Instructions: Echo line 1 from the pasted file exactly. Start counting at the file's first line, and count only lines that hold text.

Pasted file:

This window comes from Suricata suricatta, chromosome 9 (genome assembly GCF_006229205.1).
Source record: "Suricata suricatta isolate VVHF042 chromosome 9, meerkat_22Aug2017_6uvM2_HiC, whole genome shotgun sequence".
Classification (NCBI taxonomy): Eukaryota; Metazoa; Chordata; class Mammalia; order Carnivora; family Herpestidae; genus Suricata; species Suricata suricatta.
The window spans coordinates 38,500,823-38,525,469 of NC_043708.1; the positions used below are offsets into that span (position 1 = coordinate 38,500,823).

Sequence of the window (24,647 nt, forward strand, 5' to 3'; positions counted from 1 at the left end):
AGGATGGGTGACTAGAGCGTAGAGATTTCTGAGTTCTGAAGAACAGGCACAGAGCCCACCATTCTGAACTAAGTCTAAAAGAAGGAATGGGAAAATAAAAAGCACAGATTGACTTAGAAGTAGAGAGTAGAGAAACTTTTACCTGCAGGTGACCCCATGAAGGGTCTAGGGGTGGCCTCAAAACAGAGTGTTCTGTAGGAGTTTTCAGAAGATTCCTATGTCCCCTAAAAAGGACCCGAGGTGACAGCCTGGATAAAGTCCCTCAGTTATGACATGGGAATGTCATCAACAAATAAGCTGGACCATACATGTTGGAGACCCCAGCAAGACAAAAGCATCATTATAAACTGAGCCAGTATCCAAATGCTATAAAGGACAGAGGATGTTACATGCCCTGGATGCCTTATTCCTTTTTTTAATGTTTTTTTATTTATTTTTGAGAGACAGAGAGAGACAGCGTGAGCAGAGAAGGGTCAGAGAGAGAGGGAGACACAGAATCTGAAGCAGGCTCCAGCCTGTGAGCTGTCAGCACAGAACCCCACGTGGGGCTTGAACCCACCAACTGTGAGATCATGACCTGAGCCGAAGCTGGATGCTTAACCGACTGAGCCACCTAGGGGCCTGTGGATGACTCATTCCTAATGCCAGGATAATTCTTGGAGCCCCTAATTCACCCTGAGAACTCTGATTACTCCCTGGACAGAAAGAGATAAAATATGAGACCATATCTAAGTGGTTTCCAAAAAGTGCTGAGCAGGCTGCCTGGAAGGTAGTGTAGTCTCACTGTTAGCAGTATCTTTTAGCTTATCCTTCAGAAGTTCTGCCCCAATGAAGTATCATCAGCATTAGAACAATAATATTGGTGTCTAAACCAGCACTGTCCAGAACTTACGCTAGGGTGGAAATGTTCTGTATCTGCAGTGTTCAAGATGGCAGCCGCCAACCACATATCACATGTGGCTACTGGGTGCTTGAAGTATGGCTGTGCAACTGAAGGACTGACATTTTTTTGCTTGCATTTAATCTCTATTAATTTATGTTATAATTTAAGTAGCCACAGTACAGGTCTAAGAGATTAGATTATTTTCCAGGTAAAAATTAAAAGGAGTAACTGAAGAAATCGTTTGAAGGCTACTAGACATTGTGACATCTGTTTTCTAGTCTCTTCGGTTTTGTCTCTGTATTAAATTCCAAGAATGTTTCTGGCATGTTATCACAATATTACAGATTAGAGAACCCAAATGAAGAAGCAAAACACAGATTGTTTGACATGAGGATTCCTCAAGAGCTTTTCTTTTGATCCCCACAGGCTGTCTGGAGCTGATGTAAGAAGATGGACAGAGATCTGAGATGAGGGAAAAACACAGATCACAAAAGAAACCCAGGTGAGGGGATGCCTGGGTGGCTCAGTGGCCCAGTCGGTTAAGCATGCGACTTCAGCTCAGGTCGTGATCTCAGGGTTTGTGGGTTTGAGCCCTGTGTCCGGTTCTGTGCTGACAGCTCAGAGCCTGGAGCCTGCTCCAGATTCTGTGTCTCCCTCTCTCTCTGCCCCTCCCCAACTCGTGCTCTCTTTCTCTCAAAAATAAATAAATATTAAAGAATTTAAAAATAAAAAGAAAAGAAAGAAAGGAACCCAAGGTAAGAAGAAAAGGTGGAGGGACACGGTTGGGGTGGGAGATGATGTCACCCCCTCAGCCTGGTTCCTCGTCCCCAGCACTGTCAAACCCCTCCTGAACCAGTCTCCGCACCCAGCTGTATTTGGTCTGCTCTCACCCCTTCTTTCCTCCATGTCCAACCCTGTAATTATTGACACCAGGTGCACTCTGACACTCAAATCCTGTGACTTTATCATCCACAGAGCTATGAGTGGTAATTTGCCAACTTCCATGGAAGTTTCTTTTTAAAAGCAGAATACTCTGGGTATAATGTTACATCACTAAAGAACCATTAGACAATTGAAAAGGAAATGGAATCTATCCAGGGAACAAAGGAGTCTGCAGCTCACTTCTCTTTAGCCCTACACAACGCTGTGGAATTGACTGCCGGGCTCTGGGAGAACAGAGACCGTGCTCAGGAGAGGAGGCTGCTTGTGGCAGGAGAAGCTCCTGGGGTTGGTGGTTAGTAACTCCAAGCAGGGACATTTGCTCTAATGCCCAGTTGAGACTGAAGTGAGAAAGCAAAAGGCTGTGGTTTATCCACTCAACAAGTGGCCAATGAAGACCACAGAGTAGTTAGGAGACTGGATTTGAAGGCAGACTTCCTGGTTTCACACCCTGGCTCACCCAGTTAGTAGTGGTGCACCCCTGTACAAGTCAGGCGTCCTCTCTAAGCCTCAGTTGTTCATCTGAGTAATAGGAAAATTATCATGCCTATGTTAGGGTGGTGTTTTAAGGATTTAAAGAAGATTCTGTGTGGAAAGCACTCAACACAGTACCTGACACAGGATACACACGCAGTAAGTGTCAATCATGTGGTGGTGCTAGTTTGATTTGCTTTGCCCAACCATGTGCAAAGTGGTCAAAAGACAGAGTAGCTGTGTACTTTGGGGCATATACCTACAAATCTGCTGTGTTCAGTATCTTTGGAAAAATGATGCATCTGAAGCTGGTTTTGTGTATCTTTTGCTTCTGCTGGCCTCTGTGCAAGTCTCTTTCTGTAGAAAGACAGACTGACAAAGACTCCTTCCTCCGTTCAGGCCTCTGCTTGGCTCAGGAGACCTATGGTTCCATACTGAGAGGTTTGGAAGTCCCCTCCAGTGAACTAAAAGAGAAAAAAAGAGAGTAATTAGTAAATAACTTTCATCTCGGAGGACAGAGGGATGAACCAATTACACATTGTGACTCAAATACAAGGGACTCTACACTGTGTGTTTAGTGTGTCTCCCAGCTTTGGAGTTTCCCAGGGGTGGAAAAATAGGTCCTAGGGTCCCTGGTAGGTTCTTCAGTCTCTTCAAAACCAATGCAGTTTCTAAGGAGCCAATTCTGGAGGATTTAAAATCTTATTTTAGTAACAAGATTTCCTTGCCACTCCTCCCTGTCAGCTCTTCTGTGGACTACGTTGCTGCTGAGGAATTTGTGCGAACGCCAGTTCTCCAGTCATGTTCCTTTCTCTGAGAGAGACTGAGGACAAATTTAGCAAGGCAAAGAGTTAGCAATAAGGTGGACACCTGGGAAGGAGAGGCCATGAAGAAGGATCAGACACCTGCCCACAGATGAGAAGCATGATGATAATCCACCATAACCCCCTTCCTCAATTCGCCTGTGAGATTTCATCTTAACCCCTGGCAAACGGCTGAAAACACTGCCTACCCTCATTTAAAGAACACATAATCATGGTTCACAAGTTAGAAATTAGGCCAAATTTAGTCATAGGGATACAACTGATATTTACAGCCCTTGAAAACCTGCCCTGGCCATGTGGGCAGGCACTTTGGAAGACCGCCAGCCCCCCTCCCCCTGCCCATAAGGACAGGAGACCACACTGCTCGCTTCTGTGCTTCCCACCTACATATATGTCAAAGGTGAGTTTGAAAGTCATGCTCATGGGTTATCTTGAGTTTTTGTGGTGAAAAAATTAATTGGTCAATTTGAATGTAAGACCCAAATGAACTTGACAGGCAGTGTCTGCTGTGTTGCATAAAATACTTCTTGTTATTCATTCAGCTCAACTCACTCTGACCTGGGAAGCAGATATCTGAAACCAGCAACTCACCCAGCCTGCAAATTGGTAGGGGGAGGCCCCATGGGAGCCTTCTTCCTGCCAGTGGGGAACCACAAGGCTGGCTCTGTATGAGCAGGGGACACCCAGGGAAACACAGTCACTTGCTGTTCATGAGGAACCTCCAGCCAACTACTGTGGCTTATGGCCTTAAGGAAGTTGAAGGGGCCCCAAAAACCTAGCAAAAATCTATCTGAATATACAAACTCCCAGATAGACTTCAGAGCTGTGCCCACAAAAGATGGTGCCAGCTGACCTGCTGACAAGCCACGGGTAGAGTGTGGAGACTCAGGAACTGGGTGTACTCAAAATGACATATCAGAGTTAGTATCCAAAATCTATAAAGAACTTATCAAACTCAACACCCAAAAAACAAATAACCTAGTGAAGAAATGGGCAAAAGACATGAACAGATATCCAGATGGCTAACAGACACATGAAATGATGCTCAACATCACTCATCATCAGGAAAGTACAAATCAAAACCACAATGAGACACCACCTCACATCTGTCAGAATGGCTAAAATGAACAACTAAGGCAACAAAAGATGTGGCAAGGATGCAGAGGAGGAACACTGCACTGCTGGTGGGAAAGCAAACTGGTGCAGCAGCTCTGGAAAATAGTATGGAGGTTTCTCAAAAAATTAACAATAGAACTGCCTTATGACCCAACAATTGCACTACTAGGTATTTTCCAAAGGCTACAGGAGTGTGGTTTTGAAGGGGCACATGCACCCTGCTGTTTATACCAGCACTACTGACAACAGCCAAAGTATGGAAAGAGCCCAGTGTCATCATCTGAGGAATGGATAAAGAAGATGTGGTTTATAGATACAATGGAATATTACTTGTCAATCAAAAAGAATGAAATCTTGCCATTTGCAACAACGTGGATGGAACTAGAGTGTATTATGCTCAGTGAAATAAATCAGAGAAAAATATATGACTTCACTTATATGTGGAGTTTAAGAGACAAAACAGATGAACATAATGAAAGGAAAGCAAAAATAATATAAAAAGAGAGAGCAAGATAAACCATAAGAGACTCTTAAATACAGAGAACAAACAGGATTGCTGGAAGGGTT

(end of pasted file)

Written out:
This window comes from Suricata suricatta, chromosome 9 (genome assembly GCF_006229205.1).